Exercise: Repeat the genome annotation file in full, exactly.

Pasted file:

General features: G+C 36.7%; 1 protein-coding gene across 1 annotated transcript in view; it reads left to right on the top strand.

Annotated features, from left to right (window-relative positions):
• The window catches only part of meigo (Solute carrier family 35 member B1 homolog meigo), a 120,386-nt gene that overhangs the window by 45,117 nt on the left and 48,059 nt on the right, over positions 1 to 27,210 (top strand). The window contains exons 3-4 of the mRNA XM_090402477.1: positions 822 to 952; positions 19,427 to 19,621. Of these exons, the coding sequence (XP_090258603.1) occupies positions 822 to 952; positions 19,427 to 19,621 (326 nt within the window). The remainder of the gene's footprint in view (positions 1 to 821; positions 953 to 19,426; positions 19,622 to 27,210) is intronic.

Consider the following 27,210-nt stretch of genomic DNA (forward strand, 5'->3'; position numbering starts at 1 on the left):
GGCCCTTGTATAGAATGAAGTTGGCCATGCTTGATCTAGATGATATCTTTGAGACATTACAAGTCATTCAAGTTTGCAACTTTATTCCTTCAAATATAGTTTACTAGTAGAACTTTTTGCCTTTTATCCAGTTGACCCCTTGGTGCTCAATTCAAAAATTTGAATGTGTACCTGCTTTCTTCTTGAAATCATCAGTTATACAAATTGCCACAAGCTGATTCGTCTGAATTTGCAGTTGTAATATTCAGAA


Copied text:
General features: G+C 36.7%; 1 protein-coding gene across 1 annotated transcript in view; it reads left to right on the top strand.

Annotated features, from left to right (window-relative positions):
• The window catches only part of meigo (Solute carrier family 35 member B1 homolog meigo), a 120,386-nt gene that overhangs the window by 45,117 nt on the left and 48,059 nt on the right, over positions 1 to 27,210 (top strand). The window contains exons 3-4 of the mRNA XM_090402477.1: positions 822 to 952; positions 19,427 to 19,621. Of these exons, the coding sequence (XP_090258603.1) occupies positions 822 to 952; positions 19,427 to 19,621 (326 nt within the window). The remainder of the gene's footprint in view (positions 1 to 821; positions 953 to 19,426; positions 19,622 to 27,210) is intronic.

Consider the following 27,210-nt stretch of genomic DNA (forward strand, 5'->3'; position numbering starts at 1 on the left):
GGCCCTTGTATAGAATGAAGTTGGCCATGCTTGATCTAGATGATATCTTTGAGACATTACAAGTCATTCAAGTTTGCAACTTTATTCCTTCAAATATAGTTTACTAGTAGAACTTTTTGCCTTTTATCCAGTTGACCCCTTGGTGCTCAATTCAAAAATTTGAATGTGTACCTGCTTTCTTCTTGAAATCATCAGTTATACAAATTGCCACAAGCTGATTCGTCTGAATTTGCAGTTGTAATATTCAGAA